Running a nonprofit organization is a team sport. Even an all-star CEO or ED can't succeed by him or herself any more than an all-star basketball player can win with teammates watching from the sidelines. In our work with hundreds of nonprofits, we have seen how executive teams can make or break an organization.
Despite this reality, the sector faces a knowledge gap around nonprofit executive teams. Leadership consultants and literature in the for-profit sector have long offered insights into what makes an effective executive team, but this thinking hasn't been translated into the nonprofit context, with our different economics, ethos, and "bottom line" of impact. Instead, the nonprofit sector has focused on developing and supporting individual senior leaders—a critical activity to be sure but not sufficient for optimal organizational improvement.
Our latest project—the Executive Team Diagnostic—aims to address this gap. The diagnostic can help you pinpoint areas for improvement and more deeply explore what it takes to be an effective nonprofit executive team.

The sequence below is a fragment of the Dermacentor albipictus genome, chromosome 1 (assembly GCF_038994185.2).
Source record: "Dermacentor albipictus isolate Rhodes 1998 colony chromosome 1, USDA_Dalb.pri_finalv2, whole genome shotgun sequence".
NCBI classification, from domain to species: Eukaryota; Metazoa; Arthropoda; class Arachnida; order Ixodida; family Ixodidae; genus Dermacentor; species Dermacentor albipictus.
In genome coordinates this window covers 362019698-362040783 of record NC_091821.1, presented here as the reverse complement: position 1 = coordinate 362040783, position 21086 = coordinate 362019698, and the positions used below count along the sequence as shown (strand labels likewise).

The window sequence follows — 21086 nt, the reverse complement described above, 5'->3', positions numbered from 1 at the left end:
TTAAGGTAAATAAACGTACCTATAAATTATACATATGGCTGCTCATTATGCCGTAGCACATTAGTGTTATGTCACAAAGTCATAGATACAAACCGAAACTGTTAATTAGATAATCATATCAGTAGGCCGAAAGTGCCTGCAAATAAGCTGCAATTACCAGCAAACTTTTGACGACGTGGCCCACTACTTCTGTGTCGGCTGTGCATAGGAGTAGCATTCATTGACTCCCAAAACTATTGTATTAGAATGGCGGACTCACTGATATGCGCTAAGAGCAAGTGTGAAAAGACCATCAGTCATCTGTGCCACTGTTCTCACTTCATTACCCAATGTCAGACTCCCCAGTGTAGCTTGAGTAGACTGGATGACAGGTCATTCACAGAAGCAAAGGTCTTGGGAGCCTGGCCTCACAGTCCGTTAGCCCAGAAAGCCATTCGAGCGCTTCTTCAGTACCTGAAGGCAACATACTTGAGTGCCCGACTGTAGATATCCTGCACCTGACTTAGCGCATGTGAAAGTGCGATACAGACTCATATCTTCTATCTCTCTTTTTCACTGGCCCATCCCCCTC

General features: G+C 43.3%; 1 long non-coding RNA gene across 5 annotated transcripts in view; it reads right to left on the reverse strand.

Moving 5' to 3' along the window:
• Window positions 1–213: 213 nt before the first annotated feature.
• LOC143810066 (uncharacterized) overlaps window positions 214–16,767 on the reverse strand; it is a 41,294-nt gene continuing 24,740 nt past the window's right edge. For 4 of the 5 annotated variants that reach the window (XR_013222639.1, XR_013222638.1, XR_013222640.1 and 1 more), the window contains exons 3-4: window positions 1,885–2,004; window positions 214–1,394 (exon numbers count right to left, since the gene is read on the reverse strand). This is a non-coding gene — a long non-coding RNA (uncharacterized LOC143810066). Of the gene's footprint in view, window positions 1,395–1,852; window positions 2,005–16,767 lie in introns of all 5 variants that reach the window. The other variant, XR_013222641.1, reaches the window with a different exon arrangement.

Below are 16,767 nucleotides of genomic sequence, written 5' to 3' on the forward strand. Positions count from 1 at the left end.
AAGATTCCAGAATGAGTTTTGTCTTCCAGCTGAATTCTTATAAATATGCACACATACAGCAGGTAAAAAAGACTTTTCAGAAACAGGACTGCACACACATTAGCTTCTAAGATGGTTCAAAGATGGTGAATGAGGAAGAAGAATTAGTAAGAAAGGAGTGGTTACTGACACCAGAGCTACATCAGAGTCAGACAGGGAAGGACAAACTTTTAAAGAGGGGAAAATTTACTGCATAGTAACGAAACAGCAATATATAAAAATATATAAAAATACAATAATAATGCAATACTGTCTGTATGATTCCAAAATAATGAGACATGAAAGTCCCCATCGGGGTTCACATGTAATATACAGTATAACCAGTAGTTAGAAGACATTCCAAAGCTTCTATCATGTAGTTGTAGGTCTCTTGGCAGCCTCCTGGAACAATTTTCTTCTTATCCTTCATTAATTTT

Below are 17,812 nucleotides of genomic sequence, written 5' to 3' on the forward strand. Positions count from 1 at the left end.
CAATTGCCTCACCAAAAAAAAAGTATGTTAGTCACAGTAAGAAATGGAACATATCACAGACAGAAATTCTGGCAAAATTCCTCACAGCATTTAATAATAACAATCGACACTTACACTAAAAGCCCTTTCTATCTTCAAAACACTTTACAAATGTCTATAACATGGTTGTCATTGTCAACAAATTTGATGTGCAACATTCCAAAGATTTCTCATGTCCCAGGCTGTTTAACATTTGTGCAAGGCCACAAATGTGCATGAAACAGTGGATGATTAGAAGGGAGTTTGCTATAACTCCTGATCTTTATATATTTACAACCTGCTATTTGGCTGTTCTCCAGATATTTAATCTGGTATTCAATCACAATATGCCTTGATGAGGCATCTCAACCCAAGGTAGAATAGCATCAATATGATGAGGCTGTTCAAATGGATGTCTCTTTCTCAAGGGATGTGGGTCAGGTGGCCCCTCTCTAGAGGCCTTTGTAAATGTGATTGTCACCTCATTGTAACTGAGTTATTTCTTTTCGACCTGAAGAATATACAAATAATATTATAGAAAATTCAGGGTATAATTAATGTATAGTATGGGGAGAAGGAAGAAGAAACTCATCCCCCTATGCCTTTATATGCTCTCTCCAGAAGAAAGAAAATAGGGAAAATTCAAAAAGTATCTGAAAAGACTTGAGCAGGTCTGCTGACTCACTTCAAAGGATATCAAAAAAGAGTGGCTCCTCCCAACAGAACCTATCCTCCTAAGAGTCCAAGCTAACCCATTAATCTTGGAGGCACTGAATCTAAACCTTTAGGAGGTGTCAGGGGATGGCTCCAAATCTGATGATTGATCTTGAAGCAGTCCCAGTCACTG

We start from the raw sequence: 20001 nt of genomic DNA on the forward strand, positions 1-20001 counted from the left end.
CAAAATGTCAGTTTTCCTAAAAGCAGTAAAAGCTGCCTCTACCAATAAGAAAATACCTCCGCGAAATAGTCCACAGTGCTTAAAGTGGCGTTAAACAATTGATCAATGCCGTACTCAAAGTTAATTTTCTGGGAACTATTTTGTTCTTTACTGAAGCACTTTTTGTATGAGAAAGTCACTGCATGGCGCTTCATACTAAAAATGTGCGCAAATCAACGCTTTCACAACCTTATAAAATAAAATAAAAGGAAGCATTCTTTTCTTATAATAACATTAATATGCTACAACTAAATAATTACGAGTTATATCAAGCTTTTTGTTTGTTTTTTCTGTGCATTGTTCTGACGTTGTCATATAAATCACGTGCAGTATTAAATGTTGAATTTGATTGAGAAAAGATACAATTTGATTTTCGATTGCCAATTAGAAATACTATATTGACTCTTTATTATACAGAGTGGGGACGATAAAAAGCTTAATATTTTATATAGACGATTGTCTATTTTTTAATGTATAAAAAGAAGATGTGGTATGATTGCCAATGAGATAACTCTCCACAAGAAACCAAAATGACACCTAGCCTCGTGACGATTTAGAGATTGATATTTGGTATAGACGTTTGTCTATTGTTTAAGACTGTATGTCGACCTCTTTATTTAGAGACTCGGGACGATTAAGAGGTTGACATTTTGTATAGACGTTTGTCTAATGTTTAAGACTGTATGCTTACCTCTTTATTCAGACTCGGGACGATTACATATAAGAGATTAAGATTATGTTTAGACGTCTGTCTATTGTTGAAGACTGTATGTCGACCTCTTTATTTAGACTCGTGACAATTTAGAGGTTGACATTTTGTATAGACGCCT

The diagnostic is built on our work, which revealed three key attributes that contribute to being an effective nonprofit executive team:
- Clarity on the executive team's roles, responsibilities, and composition
- Good working dynamic within the executive team
- Capable CEO/ED leadership of the executive team
In addition to learning more about your own organization, taking this 10-minute diagnostic also will help us advance our own insights. Questions we're tackling include: How should a nonprofit executive team think about its key responsibilities? Who should sit on the executive team, and when is a broader "leadership team" needed as a complement? How should values such as equity and passion for mission inform the way executive teams run meetings, resolve conflict, make decisions, and communicate internally?
We'll keep you up to date with future blogs and articles as we answer each of these questions. Ultimately, we plan to build a comprehensive understanding of what makes executive teams effective in the nonprofit sector and to develop tools, templates, and guidance to help nonprofit executive teams reach their highest levels of performance.
In the meantime, we encourage you to take the Executive Team Diagnostic to build an agenda for strengthening your team this year. You can also reach out to email@example.com any time to share stories or questions about executive teams. How are you working to improve your executive team? Where have you been successful? What challenges lie ahead?